|Funding for:||UK Students|
|Funding amount:||A fully funded (stipend+fees) PhD studentship is available only for UK students|
|Placed On:||26th January 2023|
|Closes:||31st March 2023|
This project aims to develop a hybrid (logical and geometric) task coordination planner for multi-robot where each robot has an specific task; and has to collaborate jointly with other robots. The developed method focuses on disassembly of electrical vehicle Lithium-ion battery (LIB) battery packs.
To efficiently generate feasible and optimized task execution plans for a group of robots to disassemble a lithium-ion battery, a hierarchical multi-robot temporal task planning framework is required, in which a central server allocates the collaborative tasks to the robots, and then individual robots can independently synthesize their task execution plans in a decentralized manner. The robots solely or jointly, autonomously or semi-autonomously, will carry out a variety of manipulation action primitives (e.g. unscrewing, cutting, grasping, unplugging, separating etc.) for both robotic disassembly and robotic testing of EV battery.
The work exploits the Behaviour Trees model for task execution and monitoring, which links different robot capabilities such as object tracking and motion planning in a modular fashion. A behaviour tree is a graphically represented mathematical model of plan execution that describes switching between a finite set of tasks in a modular fashion. Action primitives should be capable of being applied, via perception-based online planning, to a wide variety of object categories and object examples, which are present in arbitrary positions, with respect to arbitrary structures of obstacles and clutter. During action executions, robots will continuously update their status to complete the scheduled tasks without collision. Further complexities and extensions may involve bi-manual tasks (e.g. one arm holds an object while other unscrews or cuts it), or scheduling and synchronising simultaneous actions of multiple arms. Each such action primitive will exploit state-of-the-art methods in computer vision and sensory guided autonomous motion planning and control. Robots must adapt these actions to uncertainty and diversity in the objects being handled. The PhD research problem is how to automatically plan a sequence of such actions to disassemble a complex object.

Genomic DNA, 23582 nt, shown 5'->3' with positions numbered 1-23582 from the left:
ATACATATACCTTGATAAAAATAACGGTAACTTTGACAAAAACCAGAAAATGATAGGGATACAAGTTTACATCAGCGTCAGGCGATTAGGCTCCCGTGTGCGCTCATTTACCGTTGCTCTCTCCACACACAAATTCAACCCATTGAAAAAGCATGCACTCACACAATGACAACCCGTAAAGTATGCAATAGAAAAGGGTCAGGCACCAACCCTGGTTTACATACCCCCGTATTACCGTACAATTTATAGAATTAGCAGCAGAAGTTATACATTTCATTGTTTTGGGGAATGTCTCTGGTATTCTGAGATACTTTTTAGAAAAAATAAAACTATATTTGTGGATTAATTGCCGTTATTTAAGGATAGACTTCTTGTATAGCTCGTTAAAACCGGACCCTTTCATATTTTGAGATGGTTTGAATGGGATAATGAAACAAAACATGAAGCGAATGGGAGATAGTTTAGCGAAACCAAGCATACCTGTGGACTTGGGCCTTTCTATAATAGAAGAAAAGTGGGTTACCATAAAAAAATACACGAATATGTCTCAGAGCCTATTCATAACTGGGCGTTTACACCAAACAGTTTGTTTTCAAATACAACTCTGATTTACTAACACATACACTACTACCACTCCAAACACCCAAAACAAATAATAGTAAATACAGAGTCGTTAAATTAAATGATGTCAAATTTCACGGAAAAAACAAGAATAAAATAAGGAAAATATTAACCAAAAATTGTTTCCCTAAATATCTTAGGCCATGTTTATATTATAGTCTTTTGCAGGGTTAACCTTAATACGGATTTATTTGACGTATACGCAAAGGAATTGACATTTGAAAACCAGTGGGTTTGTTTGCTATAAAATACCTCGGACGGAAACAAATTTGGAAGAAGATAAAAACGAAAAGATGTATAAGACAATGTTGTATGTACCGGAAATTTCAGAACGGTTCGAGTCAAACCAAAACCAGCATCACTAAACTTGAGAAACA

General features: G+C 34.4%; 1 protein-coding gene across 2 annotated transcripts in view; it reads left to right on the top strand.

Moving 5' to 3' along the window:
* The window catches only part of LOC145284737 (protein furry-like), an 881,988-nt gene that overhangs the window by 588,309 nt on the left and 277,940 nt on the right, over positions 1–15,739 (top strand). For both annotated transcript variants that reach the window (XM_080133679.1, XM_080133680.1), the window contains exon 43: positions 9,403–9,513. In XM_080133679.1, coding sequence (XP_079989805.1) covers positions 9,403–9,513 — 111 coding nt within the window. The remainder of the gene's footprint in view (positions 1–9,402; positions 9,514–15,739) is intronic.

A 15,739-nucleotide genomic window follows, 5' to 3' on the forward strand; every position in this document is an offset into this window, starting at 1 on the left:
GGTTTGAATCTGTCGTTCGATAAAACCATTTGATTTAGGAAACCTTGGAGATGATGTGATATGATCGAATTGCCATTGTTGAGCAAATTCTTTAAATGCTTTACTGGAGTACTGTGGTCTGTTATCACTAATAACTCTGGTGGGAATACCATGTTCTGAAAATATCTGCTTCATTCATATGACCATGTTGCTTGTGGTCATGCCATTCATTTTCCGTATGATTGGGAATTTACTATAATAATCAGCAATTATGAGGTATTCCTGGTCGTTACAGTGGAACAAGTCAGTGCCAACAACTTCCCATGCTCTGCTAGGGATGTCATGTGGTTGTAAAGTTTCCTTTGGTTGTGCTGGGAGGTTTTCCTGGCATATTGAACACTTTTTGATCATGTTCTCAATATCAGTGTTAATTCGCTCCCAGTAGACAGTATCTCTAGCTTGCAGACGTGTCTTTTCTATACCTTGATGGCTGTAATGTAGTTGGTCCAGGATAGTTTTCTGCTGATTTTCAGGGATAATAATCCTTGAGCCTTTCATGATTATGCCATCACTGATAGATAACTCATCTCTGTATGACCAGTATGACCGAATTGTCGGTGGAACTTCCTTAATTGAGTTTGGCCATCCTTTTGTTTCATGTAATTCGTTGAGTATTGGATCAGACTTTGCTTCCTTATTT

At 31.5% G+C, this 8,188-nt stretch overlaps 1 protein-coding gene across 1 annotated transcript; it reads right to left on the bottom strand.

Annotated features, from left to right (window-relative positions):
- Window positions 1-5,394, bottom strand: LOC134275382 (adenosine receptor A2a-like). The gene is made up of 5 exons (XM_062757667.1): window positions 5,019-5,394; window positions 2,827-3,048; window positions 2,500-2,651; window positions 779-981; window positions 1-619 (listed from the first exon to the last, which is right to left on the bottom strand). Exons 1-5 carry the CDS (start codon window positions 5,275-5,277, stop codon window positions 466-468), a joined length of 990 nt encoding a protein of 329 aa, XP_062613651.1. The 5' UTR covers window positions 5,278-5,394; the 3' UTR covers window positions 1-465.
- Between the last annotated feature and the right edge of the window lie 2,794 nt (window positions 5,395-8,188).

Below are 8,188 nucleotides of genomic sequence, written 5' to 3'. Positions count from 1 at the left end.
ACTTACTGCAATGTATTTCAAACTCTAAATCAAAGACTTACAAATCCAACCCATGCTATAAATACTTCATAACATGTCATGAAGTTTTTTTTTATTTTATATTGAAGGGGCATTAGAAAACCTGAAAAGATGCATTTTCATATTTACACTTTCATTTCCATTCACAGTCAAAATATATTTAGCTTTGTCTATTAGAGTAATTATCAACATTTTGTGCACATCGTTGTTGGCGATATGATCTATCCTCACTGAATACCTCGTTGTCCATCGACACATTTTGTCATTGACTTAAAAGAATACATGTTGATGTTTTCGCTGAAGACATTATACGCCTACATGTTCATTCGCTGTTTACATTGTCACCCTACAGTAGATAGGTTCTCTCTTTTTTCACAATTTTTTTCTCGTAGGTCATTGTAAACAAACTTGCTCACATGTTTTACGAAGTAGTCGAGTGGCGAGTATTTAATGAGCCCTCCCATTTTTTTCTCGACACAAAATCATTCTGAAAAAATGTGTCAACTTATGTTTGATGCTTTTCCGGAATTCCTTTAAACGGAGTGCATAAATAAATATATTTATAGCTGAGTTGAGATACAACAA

Student will be working in a team of mutually supportive researchers, who together are creating a portfolio of robotic disassembly capabilities of various types, with research spanning: autonomous motion planning; dynamics and control of forceful actions; advanced human-robot teleoperative interfaces; machine learning, computer vision and multi-sensor fusion.
Environment and support
Lab Tour: https://my.matterport.com/show/?m=du6jbWMzRk4
The University of Birmingham Extreme Robotics Lab, is one of the largest and best equipped robotics labs in UK. Facilities include a 1,000m2 lab on the main university campus, coupled with a full scale heavy duty industrial robot test-bed off campus at Birmingham Energy Innovation Centre.
How to apply
1- Put your CV, 1-page cover letter on a safe cloud (e.g. Onedrive, Dropbox etc.) and get the link.
2- Send an email and share the link with Dr Alireza Rastegarpaah (Email: email@example.com)
** Please do not attach your files to your email; the inbox is almost full**
Informal enquiries should be addressed to Dr Alireza Rastegarpanah via email: firstname.lastname@example.org
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